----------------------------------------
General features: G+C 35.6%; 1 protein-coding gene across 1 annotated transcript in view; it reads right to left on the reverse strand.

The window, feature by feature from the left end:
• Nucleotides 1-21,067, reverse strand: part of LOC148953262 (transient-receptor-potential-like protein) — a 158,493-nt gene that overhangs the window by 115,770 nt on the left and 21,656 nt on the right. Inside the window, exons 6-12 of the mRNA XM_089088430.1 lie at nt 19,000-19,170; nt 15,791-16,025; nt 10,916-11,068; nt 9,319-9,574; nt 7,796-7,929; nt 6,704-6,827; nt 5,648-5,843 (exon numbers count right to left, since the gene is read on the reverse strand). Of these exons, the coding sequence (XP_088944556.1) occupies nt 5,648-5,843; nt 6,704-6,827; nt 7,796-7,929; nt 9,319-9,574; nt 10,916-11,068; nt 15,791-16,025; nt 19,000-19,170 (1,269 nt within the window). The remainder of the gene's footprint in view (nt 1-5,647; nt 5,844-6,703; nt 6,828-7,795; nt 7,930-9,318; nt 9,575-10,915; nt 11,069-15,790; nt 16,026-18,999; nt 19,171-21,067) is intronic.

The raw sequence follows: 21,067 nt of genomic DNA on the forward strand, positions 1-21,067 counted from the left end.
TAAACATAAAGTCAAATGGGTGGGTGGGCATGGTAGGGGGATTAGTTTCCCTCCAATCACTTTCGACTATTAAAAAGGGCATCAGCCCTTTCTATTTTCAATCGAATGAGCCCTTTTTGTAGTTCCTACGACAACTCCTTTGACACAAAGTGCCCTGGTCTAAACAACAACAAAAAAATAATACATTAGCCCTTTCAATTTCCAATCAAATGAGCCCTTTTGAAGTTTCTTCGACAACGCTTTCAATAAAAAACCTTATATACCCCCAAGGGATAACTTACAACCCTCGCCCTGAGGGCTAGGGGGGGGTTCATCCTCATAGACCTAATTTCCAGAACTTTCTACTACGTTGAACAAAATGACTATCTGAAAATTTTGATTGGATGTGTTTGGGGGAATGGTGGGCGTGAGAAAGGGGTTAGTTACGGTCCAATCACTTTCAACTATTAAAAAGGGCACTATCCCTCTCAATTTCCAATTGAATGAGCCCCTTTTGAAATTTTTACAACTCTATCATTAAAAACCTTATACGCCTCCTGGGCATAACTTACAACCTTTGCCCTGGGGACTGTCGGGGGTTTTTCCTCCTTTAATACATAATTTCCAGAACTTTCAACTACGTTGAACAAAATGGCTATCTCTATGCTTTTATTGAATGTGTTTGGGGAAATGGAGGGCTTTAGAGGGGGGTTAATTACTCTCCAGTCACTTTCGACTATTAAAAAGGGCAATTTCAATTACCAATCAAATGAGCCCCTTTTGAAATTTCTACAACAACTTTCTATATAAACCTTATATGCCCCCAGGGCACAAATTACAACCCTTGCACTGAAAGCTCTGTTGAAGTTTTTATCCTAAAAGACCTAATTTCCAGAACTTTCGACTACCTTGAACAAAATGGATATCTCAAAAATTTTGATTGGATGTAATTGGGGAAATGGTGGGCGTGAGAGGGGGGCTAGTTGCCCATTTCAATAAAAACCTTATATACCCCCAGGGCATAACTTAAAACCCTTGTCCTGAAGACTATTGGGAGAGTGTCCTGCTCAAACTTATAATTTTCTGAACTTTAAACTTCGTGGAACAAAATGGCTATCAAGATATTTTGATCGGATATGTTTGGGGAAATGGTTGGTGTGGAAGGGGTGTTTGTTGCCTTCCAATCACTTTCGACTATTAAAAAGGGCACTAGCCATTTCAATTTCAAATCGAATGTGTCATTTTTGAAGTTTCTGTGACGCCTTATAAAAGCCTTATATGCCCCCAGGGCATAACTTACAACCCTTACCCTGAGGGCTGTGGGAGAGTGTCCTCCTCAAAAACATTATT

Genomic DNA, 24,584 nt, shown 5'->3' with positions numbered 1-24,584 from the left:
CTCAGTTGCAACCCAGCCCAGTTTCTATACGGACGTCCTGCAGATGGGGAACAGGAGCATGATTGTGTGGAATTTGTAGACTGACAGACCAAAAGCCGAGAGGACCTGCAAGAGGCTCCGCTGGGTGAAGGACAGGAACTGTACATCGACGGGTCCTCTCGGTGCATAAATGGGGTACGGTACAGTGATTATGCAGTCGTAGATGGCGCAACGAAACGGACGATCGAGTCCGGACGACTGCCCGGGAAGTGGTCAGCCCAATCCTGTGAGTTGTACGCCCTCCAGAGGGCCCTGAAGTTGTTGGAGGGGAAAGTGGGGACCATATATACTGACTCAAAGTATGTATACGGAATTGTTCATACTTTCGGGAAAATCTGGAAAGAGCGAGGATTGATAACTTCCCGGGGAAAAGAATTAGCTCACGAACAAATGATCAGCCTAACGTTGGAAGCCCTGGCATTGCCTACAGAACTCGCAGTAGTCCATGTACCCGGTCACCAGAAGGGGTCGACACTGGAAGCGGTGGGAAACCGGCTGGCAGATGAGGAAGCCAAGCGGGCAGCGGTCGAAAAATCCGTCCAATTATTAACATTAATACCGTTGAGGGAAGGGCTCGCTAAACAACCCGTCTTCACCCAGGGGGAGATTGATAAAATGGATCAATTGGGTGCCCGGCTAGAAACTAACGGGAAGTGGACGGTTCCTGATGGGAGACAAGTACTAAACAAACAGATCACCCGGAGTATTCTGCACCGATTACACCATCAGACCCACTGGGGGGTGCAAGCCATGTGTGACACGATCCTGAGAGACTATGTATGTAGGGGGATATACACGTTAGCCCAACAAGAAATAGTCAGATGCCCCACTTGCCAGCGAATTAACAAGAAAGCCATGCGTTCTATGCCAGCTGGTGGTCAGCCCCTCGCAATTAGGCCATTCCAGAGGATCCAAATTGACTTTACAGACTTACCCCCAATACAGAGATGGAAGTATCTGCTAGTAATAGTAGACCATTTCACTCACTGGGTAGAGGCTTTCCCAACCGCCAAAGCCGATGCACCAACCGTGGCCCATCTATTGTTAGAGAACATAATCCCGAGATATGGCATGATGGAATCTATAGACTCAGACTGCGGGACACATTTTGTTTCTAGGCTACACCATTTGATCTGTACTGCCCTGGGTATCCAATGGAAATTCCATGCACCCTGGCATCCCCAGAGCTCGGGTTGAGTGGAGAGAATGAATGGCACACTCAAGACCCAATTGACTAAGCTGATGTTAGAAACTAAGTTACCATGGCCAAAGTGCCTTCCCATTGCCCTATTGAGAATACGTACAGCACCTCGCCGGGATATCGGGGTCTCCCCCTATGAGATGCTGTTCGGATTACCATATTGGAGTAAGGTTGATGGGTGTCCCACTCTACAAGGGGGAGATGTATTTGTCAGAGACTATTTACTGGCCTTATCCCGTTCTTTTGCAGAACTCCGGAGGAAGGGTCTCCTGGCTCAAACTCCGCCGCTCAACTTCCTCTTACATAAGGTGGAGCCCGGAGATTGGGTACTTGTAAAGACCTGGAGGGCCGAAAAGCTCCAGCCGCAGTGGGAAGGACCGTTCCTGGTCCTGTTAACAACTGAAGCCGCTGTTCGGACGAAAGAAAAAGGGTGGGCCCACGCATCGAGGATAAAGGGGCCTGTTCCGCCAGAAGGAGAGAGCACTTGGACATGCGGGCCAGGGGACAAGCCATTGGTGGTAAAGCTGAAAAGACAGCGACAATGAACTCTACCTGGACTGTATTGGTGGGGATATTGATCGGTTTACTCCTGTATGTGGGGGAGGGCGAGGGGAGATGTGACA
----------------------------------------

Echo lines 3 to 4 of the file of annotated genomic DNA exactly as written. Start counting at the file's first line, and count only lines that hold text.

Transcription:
• Nucleotides 1-21,067, reverse strand: part of LOC148953262 (transient-receptor-potential-like protein) — a 158,493-nt gene that overhangs the window by 115,770 nt on the left and 21,656 nt on the right. Inside the window, exons 6-12 of the mRNA XM_089088430.1 lie at nt 19,000-19,170; nt 15,791-16,025; nt 10,916-11,068; nt 9,319-9,574; nt 7,796-7,929; nt 6,704-6,827; nt 5,648-5,843 (exon numbers count right to left, since the gene is read on the reverse strand). Of these exons, the coding sequence (XP_088944556.1) occupies nt 5,648-5,843; nt 6,704-6,827; nt 7,796-7,929; nt 9,319-9,574; nt 10,916-11,068; nt 15,791-16,025; nt 19,000-19,170 (1,269 nt within the window). The remainder of the gene's footprint in view (nt 1-5,647; nt 5,844-6,703; nt 6,828-7,795; nt 7,930-9,318; nt 9,575-10,915; nt 11,069-15,790; nt 16,026-18,999; nt 19,171-21,067) is intronic.

The raw sequence follows: 21,067 nt of genomic DNA on the forward strand, positions 1-21,067 counted from the left end.